Thus we see the initial singularity as a point communicating with itself, talking about itself (since it has nothing else to say). This ideas is already present in the ancient theory of the divine Trinity. We begin to model this, following Gödel, with arithmetic talking about arithmetic. Cantor's theorem shows us that, to avoid contradiction, it is necessary for this to grow into a Universe of unlimited complexity. Physics leads us toward the low entropy layers of the Universe, where the energy per state is high. We now turn to metaphysics, the high entropy layers of the Universe, where the energy per state is low. Big Bang - Wikipedia, Trinity - Wikipedia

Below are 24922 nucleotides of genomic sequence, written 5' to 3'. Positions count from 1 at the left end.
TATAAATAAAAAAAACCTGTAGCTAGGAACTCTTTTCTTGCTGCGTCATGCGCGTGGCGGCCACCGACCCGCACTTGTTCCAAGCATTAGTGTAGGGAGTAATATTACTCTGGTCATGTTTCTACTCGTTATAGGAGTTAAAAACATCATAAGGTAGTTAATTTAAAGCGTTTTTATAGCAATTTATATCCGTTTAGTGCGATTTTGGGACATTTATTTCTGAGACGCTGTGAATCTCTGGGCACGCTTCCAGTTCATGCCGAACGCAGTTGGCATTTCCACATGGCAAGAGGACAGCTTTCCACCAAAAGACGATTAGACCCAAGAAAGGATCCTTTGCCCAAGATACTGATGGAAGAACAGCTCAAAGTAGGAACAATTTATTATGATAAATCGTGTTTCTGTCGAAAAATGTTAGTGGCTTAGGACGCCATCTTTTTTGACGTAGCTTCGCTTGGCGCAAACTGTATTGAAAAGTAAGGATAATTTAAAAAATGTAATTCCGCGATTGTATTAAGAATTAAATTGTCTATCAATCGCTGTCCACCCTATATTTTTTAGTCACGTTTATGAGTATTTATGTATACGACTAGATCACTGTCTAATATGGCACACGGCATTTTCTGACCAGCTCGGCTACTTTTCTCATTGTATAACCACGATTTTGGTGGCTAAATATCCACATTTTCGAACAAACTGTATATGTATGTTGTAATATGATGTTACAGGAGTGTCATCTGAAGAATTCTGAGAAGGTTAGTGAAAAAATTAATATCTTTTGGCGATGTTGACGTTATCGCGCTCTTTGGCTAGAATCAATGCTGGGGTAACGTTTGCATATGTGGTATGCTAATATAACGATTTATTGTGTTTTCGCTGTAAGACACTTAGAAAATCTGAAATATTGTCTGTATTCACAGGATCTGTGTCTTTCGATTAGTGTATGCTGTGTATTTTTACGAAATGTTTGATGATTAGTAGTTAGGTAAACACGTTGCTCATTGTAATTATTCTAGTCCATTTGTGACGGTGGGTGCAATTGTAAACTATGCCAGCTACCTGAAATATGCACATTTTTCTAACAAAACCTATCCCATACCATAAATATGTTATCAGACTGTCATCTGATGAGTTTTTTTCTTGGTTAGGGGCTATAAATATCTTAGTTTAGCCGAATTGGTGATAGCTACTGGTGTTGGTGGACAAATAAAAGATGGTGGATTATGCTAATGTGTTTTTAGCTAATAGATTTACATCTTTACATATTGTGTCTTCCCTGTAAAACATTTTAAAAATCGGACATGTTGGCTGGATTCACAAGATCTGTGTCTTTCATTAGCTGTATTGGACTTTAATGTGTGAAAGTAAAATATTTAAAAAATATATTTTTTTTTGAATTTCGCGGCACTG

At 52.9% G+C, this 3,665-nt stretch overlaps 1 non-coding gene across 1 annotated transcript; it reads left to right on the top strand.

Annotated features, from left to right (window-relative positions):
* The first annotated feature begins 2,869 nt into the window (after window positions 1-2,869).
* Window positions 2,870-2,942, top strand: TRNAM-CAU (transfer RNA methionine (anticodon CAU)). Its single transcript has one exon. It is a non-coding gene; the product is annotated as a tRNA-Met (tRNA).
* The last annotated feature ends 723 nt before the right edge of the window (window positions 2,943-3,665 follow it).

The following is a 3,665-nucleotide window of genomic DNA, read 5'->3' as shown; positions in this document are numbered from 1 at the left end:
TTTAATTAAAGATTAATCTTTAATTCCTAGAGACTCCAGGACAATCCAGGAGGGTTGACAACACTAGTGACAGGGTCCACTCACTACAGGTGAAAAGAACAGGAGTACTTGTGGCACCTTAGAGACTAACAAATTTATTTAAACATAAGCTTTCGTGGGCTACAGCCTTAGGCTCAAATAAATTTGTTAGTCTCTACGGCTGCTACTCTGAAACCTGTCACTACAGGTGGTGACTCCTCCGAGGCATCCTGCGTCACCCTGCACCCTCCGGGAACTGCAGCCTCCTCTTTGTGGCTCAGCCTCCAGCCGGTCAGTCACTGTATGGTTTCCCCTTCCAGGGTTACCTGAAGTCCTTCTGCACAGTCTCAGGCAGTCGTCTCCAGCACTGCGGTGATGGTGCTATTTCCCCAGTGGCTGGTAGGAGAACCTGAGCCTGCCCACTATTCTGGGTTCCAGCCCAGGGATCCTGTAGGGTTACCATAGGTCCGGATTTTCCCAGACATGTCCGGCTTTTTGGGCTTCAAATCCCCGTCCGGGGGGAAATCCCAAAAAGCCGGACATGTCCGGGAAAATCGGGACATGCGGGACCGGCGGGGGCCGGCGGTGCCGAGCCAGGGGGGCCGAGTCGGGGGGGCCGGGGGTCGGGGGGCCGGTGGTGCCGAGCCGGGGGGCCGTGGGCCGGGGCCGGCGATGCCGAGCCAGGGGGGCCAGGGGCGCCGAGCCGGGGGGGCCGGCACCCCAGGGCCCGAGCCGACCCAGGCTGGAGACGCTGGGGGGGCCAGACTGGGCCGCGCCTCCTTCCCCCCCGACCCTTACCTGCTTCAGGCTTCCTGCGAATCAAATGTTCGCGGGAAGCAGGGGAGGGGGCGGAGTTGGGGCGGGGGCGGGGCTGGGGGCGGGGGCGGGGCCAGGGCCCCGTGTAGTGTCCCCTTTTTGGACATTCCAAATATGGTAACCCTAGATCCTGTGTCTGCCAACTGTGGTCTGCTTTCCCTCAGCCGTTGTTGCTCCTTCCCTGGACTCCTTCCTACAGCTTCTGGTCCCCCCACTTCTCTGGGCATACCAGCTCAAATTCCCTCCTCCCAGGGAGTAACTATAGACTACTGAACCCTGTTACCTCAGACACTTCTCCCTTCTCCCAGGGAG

(revised 26 May 2013)

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Further reading


Click on the "Amazon" link below each book entry to see details of a book (and possibly buy it!)

Cantor, Georg, Contributions to the Founding of the Theory of Transfinite Numbers (Translated, with Introduction and Notes by Philip E B Jourdain), Dover 1955 Jacket: 'One of the greatest mathematical classics of all time, this work established a new field of mathematics which was to be of incalculable importance in topology, number theory, analysis, theory of functions, etc, as well as the entire field of modern logic.'